Union Interim Budget - Feb 02, 2024

Executive Summary

It is with pleasure that we share our analysis of the interim Union Budget for FY25.

It may be tempting to term such an interim budget as a non-event, given the absence of major policy announcements. But in our opinion, the Government has done well in focussing its communication on four key themes which are likely to ensure sustainable growth and a stable macroeconomic framework over the next five years. These key themes are: (i) fiscal consolidation (ii) stronger support and additional programmes for the economically weaker sections (iii) continuing emphasis on infrastructure development and (iv) fresh programmes to meet the green and sustainable development goals.

The target for fiscal consolidation has been set tighter for FY25 than our expectations; at 5.1% of GDP, it is slightly ambitious in our opinion. With the expected moderation in GDP growth in the next few quarters, there is a likelihood of a more moderate tax revenue growth and the dependence on non-tax revenues like disinvestment will be clearly higher. From a positive perspective, the likelihood of high ticket disinvestments has significantly increased for the next fiscal if the current government is reinstated back to power.

Notwithstanding the robust economic growth in FY24, there is still a fragility in private consumption with only a modest 4.4% growth estimated by NSO. The data on FMCG volumes suggest that rural demand has been the key factor constraining the overall demand. The government has expectedly, enhanced the allocation on MNREGA from Rs 60,000 Cr to Rs 86,000 Cr for the current and the next fiscal. Under PM Awas Yojana (Rural), 2 Cr more houses are expected to be constructed beyond the initial target of 3 Cr houses; FM also announced a new housing scheme for the lower income urban population who stays in rented houses or slums. On the agriculture and allied sector front, there has been an emphasis on seafood exports and improving productivity in dairy sector which will raise rural incomes.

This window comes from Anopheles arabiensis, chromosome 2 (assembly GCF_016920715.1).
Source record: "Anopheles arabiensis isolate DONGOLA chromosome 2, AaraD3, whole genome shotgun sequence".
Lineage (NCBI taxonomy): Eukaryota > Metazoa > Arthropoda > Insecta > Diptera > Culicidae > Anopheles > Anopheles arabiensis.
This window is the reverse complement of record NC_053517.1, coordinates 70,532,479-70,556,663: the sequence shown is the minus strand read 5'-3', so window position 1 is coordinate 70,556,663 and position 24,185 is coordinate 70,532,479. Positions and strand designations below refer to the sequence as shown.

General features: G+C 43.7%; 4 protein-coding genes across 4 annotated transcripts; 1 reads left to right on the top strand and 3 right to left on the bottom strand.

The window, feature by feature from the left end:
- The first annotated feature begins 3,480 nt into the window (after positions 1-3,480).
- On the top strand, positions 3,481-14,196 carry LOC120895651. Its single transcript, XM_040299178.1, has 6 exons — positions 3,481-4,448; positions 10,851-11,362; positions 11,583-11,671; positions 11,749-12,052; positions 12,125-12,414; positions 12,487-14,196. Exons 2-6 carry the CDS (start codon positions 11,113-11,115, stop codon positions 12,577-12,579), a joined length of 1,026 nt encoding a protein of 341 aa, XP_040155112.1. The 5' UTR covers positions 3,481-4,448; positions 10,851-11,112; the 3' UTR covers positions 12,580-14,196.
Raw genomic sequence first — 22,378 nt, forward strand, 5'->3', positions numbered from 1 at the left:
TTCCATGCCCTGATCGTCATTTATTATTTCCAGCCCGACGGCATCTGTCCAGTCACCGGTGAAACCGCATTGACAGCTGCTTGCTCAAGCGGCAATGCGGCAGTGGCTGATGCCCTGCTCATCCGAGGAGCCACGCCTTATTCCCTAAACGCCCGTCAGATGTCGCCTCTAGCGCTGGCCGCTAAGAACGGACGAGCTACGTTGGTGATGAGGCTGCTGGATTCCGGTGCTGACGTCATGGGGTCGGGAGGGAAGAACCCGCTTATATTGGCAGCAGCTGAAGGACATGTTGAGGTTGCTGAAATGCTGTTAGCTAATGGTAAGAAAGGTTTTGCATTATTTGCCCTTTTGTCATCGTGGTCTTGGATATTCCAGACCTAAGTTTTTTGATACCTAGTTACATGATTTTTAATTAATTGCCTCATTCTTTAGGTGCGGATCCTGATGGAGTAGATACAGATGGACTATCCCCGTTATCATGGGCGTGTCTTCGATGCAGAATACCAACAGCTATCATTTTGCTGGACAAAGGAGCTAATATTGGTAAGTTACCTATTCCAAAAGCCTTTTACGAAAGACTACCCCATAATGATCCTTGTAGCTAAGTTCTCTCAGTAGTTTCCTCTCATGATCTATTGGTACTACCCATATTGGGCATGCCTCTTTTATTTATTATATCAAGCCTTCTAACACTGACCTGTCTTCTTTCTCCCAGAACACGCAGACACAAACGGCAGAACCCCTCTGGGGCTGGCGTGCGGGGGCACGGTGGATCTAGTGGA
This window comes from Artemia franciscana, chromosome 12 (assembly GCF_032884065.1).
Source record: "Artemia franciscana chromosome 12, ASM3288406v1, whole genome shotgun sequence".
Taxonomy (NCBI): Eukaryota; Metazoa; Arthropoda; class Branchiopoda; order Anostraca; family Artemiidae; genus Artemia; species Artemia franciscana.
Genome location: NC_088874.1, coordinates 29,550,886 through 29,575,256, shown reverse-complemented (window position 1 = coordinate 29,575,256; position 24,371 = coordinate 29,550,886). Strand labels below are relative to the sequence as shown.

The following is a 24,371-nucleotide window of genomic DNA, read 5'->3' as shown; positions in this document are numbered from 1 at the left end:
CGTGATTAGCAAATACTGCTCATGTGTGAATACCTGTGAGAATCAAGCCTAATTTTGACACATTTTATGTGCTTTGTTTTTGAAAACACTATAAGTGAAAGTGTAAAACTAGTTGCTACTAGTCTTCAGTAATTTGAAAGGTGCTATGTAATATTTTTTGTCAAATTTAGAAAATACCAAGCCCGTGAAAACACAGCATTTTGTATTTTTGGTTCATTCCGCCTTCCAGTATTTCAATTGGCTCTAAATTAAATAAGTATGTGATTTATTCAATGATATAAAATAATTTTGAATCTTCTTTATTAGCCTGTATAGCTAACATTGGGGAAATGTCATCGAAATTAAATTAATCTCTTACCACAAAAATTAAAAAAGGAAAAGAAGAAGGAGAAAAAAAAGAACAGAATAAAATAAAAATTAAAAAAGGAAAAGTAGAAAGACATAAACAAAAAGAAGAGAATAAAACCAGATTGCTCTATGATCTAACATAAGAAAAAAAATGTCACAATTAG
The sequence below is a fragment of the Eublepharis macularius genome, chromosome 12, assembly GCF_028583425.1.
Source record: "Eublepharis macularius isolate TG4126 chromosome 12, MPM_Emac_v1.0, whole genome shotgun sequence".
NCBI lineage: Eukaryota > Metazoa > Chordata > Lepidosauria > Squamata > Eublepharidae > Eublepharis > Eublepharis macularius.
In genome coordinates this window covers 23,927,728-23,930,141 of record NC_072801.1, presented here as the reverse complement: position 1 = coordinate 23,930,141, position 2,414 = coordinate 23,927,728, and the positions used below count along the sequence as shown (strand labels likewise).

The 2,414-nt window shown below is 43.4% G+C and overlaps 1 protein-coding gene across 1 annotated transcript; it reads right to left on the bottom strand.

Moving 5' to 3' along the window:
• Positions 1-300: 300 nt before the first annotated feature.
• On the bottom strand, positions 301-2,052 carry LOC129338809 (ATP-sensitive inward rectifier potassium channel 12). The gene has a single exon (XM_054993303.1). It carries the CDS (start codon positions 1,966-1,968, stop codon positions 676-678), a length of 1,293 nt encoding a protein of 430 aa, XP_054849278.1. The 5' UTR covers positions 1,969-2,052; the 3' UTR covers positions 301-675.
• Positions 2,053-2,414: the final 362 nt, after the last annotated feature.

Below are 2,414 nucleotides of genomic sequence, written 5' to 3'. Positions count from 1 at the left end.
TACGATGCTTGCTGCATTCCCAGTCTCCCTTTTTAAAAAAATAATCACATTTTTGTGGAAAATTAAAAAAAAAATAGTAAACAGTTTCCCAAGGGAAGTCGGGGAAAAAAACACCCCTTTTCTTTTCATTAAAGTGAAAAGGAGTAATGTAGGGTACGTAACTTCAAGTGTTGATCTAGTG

Not surprisingly, the public capital expenditure target has been raised further to Rs 11.1 Lakh Cr from Rs 9.5 Lakh Cr (RE) which translates to a growth of 16.9%. The allocation for railways is set to increase sizeably with the proposed implementation of three major economic corridors under PM Gati Shakti which will improve logistics efficiency. Further, a large upgradation plan for 40,000 rail coaches has also been announced.

On the green financing front, viability gap funding for offshore wind projects of upto 1 GW has been proposed. Coal gasification projects upto 100 million tons has been specified which will be possibly implemented by the PSUs and will help to reduce the direct usage of coal. Further, it is proposed to blend compressed biogas (CBG) in CNG and PNG in a phased manner; financial support will be provided for procurement of biomass aggregation machinery – these indicate the commitment of the government to scale up the nascent biomass energy sector.

Contrary to media expectations, the interim budget didn’t provide any tax relief or concessions. In our opinion, such concessions are unlikely even in the post-election full budget exercise given the fiscal constraints and the criticality of fiscal consolidation.

Suman Chowdhury
Chief Economist & Head of Research, Acuité Ratings & Research